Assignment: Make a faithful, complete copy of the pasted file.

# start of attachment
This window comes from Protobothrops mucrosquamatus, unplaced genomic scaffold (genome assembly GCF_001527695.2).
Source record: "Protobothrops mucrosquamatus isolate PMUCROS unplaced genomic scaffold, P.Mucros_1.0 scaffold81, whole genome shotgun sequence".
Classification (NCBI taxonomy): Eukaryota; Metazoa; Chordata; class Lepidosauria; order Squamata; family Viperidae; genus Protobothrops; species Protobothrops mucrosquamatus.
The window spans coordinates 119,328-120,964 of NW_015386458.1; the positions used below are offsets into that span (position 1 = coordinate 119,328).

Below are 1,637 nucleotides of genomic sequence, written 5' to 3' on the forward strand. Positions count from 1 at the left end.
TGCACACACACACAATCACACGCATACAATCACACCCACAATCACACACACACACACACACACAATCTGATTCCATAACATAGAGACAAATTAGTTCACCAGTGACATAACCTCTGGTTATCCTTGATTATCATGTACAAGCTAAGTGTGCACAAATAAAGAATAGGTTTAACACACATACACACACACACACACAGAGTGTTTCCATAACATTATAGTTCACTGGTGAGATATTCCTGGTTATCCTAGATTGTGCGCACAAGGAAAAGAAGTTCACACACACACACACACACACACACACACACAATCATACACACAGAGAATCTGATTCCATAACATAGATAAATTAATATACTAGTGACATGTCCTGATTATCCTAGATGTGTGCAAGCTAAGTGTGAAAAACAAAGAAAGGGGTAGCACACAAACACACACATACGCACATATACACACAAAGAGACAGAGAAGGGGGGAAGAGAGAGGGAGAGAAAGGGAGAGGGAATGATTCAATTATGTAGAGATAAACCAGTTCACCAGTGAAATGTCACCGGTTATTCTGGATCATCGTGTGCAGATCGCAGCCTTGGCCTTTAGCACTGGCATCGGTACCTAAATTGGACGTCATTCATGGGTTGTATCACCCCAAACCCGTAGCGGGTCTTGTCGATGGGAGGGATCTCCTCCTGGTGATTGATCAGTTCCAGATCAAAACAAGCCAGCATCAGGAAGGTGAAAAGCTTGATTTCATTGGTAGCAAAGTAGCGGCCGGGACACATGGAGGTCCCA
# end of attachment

This window comes from Protobothrops mucrosquamatus, unplaced genomic scaffold (genome assembly GCF_001527695.2).
Source record: "Protobothrops mucrosquamatus isolate PMUCROS unplaced genomic scaffold, P.Mucros_1.0 scaffold81, whole genome shotgun sequence".
Classification (NCBI taxonomy): Eukaryota; Metazoa; Chordata; class Lepidosauria; order Squamata; family Viperidae; genus Protobothrops; species Protobothrops mucrosquamatus.
The window spans coordinates 119,328-120,964 of NW_015386458.1; the positions used below are offsets into that span (position 1 = coordinate 119,328).

Below are 1,637 nucleotides of genomic sequence, written 5' to 3' on the forward strand. Positions count from 1 at the left end.
TGCACACACACACAATCACACGCATACAATCACACCCACAATCACACACACACACACACACACAATCTGATTCCATAACATAGAGACAAATTAGTTCACCAGTGACATAACCTCTGGTTATCCTTGATTATCATGTACAAGCTAAGTGTGCACAAATAAAGAATAGGTTTAACACACATACACACACACACACACAGAGTGTTTCCATAACATTATAGTTCACTGGTGAGATATTCCTGGTTATCCTAGATTGTGCGCACAAGGAAAAGAAGTTCACACACACACACACACACACACACACACACAATCATACACACAGAGAATCTGATTCCATAACATAGATAAATTAATATACTAGTGACATGTCCTGATTATCCTAGATGTGTGCAAGCTAAGTGTGAAAAACAAAGAAAGGGGTAGCACACAAACACACACATACGCACATATACACACAAAGAGACAGAGAAGGGGGGAAGAGAGAGGGAGAGAAAGGGAGAGGGAATGATTCAATTATGTAGAGATAAACCAGTTCACCAGTGAAATGTCACCGGTTATTCTGGATCATCGTGTGCAGATCGCAGCCTTGGCCTTTAGCACTGGCATCGGTACCTAAATTGGACGTCATTCATGGGTTGTATCACCCCAAACCCGTAGCGGGTCTTGTCGATGGGAGGGATCTCCTCCTGGTGATTGATCAGTTCCAGATCAAAACAAGCCAGCATCAGGAAGGTGAAAAGCTTGATTTCATTGGTAGCAAAGTAGCGGCCGGGACACATGGAGGTCCCA